Refreshingly normal, compared to the Buckhorn. If you have an interest in law enforcement and history, as I do, it’s worth a visit. The history and timeline of the Texas Rangers is fascinating and many former Rangers are profiled here, along with the criminals they pursued and some of the high-profile cases they were part of. You can learn about John Coffey “Jack” Hays (who coincidentally was an ancestor of my Spanish Missions tour guide), Stephen Austin (“The Father of Texas”), William “Big Foot” Wallace (a descendant of Scotland’s William Wallace of Braveheart fame), the relentless John Hughes, Ray Martinez (a Ranger who helped take down University of Texas sniper Charles Whitman in 1966), and the Hamer brothers (four of whom became Texas Rangers).

 

Bat Masterson's pistol

 

There are hundreds of artifacts on display, like badges and guns (including a pistol of Bat Masterson’s, which convinced me that men of that time period had exceptionally small hands), but mostly photographs and documents and newspapers. To bring the history to life, they’ve created “Ranger Town,” a replica of what San Antonio might have looked like at the turn of the century. It includes replicas of a jail, a saloon, a blacksmith and livery, telegraph office, and more. Because Frank Hamer was instrumental in ending Bonnie and Clyde’s crime spree, there is a Bonnie and Clyde section of the museum, complete with a bullet-riddled 1934 Ford V8 Deluxe (not the actual car, mind you, but a replica).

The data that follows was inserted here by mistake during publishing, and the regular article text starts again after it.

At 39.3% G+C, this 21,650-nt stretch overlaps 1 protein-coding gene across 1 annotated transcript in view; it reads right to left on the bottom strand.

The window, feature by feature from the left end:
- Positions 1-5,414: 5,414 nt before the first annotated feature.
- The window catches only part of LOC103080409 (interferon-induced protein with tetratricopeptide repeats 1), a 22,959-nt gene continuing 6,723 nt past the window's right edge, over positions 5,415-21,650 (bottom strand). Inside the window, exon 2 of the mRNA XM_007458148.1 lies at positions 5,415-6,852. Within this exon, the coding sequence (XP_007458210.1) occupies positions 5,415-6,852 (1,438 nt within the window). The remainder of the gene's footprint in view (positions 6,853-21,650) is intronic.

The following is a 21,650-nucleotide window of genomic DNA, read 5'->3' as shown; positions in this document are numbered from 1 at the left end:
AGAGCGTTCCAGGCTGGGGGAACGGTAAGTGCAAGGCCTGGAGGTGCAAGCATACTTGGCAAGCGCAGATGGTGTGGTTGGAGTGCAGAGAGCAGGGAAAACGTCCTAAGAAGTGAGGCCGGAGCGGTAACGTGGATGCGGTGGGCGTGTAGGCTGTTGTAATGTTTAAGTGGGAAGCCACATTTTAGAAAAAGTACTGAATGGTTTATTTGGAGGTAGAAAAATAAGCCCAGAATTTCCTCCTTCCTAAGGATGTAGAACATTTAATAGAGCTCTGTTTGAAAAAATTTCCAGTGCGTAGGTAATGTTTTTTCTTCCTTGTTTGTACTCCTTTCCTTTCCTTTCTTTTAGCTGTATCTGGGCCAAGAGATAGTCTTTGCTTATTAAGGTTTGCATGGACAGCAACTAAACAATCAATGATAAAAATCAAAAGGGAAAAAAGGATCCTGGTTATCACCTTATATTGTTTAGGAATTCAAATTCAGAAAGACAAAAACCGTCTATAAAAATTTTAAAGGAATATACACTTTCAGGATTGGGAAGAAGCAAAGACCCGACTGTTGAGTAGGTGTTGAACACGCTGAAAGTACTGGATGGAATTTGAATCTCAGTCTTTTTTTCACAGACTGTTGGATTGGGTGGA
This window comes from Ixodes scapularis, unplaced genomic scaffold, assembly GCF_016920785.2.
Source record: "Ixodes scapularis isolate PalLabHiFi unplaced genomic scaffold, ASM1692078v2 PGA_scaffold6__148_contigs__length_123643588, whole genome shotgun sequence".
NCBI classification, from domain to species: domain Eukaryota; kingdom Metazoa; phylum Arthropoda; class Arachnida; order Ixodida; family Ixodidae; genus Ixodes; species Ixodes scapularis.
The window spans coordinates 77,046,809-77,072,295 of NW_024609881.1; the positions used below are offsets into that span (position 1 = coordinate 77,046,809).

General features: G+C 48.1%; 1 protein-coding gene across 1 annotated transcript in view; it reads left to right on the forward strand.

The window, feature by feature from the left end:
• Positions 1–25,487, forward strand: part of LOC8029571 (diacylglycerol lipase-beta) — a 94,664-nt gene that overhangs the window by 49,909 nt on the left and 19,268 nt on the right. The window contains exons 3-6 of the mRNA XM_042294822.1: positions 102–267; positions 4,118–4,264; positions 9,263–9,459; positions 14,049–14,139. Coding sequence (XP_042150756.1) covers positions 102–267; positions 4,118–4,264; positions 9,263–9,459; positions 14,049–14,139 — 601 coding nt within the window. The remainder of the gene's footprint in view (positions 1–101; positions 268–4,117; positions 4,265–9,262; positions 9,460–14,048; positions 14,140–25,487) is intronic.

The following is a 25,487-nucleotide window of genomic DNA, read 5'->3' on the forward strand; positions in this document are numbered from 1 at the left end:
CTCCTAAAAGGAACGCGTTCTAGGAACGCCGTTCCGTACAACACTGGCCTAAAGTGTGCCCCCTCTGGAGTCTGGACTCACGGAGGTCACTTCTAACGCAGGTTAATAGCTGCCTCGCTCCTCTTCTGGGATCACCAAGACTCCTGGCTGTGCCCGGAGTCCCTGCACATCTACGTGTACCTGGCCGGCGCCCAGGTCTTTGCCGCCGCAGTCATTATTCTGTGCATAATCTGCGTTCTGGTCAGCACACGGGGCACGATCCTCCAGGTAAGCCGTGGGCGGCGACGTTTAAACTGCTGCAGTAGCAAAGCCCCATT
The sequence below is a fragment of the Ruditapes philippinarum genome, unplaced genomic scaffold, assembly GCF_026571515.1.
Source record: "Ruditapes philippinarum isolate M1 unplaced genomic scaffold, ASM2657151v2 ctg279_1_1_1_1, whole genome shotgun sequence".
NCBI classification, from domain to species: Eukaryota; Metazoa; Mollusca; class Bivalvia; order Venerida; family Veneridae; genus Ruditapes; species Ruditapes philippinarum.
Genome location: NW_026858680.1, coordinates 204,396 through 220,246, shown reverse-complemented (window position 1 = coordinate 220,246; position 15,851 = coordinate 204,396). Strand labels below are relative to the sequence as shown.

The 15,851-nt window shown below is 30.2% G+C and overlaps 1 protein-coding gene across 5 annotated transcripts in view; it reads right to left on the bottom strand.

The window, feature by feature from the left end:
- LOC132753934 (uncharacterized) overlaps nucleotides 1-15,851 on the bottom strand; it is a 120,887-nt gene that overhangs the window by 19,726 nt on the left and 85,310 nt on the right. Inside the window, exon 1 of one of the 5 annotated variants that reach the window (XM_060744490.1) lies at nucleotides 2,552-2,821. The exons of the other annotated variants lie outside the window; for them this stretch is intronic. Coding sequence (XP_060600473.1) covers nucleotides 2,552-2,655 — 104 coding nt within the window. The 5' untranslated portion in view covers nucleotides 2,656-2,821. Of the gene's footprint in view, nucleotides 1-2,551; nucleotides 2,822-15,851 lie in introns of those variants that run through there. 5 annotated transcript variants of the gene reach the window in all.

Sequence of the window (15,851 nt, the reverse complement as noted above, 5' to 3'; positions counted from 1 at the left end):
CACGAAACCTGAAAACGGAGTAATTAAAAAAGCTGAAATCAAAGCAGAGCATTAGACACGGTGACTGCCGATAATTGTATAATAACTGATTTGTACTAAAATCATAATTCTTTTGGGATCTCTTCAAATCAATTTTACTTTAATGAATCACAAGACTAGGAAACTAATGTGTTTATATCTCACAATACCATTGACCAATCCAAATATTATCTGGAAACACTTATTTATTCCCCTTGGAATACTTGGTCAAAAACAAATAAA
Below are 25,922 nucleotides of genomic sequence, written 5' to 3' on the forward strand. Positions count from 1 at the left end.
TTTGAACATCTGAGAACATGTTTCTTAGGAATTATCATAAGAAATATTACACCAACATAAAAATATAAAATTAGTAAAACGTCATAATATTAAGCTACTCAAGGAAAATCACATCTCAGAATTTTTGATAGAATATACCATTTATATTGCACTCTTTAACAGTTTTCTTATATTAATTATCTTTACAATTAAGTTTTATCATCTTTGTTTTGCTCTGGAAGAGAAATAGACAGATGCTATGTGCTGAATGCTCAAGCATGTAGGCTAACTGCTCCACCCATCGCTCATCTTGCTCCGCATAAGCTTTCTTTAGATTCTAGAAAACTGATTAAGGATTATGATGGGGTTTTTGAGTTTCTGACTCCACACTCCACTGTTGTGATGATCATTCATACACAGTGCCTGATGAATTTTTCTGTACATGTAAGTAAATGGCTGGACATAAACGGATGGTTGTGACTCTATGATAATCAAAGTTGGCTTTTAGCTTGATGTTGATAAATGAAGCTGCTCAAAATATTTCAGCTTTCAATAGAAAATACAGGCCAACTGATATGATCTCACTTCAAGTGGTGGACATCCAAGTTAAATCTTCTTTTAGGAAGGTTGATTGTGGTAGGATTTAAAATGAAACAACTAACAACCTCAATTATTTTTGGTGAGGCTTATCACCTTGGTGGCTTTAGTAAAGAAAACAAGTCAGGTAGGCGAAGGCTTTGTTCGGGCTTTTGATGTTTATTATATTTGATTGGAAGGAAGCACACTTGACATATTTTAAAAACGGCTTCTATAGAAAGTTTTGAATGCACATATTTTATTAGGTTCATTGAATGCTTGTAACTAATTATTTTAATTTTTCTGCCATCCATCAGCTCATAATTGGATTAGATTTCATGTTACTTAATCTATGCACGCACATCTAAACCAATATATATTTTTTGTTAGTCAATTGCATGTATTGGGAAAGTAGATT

Replica of Bonnie and Clyde's last car

 

I know it’s a huge claim to say that the Buckhorn Saloon and Museum is the freakiest attraction in a city where there is also a Ripley’s Believe It or Not Museum, but I stand by this claim. After all, the 100+ year-old Buckhorn Saloon is the real deal. The Texas Ranger Museum is not freaky at all and is a highly worthwhile stop for a true sense of Texas law enforcement history. If you have a passion for history as well as for the bizarre and unusual consider the Buckhorn and Texas Ranger Museums a Texas Twofer.

Know Before You Visit:

Where: 318 East Houston Street.
When: 365 days a year. Museum opens at 10am, closing time varies.